Chapter 2. Effective Web Forms: Creating a Resum Application

Chapter 2. Effective Web Forms: Creating a Resumé Application

In This Chapter:

  • Web Form Controls

  • Web User Controls

  • Page Execution Sequence

  • Data Validation

  • The Resumé Application

  • Extending and Modifying the Resumé Application

  • Deploying the Resumé Application

ASP.NET has a collection of objects that make creating user interfaces easy for developers. These objects are server controls that you can place into .aspx pages. Then, when a page is served up by the server to a client machine, the pages are rendered as HTML. The pages execute on the server and generate HTML code that's inserted into the outgoing HTML stream. The browser sees the pages as HTML, whereas the ASP.NET page and developer see them as controls.

Visual Basic developers are used to working with a form onto which they place controls. The addition of the Web Forms paradigm into the ASP.NET realm offers a unified programming model. Even Visual C++ now offers this approach to programming. Having these options means that a developer can more easily switch between developing desktop applications in Visual Basic, C#, or Visual C++ and developing enterprise applications in ASP.NET.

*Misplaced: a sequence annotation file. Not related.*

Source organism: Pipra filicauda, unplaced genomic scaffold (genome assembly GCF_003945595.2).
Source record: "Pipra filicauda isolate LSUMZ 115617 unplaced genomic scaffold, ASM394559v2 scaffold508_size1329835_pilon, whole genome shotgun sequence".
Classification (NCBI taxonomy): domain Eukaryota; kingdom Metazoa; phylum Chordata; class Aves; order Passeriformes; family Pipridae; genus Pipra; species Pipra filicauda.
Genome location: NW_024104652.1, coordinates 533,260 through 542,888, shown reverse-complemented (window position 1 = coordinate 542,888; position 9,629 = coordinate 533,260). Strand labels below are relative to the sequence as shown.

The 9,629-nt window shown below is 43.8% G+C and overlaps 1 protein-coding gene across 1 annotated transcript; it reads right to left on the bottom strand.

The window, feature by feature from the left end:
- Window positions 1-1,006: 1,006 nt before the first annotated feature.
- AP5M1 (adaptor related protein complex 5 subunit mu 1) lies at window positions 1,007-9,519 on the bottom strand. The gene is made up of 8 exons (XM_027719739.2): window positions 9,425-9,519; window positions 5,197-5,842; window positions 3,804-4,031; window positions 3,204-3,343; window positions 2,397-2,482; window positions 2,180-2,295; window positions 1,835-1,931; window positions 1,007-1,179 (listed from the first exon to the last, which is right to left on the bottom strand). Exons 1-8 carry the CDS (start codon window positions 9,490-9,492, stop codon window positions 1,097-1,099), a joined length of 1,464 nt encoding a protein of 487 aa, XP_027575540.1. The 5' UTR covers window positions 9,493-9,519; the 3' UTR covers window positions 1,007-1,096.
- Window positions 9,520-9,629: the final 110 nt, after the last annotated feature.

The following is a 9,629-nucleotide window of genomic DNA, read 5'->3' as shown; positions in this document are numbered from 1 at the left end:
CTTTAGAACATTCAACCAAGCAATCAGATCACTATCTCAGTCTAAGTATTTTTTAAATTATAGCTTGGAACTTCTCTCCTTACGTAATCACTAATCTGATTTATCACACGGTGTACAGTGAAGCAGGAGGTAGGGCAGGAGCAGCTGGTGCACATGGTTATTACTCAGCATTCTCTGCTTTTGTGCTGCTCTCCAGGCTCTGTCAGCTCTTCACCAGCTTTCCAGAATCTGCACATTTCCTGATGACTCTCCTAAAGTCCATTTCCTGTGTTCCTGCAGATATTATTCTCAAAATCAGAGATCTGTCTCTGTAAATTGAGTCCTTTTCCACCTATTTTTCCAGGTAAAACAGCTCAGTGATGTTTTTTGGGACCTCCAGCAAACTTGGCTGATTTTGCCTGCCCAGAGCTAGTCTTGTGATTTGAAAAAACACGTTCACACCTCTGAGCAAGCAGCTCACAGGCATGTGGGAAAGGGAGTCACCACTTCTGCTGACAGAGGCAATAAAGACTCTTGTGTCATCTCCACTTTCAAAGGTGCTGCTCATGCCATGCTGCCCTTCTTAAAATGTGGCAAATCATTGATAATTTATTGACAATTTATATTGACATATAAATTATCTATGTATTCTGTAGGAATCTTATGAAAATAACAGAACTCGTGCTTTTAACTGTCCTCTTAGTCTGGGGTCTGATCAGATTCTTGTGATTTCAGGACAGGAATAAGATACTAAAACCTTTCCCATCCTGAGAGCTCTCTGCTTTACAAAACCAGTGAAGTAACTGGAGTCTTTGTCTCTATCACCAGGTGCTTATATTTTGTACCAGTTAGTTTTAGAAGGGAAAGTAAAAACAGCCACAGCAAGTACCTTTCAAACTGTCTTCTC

This chapter focuses on the ASP.NET server controls. Various aspects of the controls that are used in Web Forms will be discussed throughout. And to tie all of this together, a Resumé application will be used to demonstrate the topics.

The Resumé application performs database access via the ADO.NET namespace. Because I want to focus on Web Forms, the explanations in this area will be limited to explanations of the resumé code itself and will not include in-depth ADO.NET explanations. A more complete explanation of ADO.NET can be found in Chapter 3.

NOTE: This book is intended for VB and C# programmers. The Web site (described later in this chapter) contains both VB and C# code. I will also alternate the language used in each chapter between VB and C#. The featured applications for the even-numbered chapters are in C#, and the featured applications for the odd-numbered chapters are in VB. For example, this chapter's application is written in C#, the next is in VB, and so forth.

Code snippets that illustrate a topic and that are not part of the application will be shown in both VB and C#.

ASP. NET Solutions - 24 Case Studies. Best Practices for Developers
ASP. NET Solutions - 24 Case Studies. Best Practices for Developers
ISBN: 321159659
Year: 2003
Pages: 175 © 2008-2017.
If you may any questions please contact us: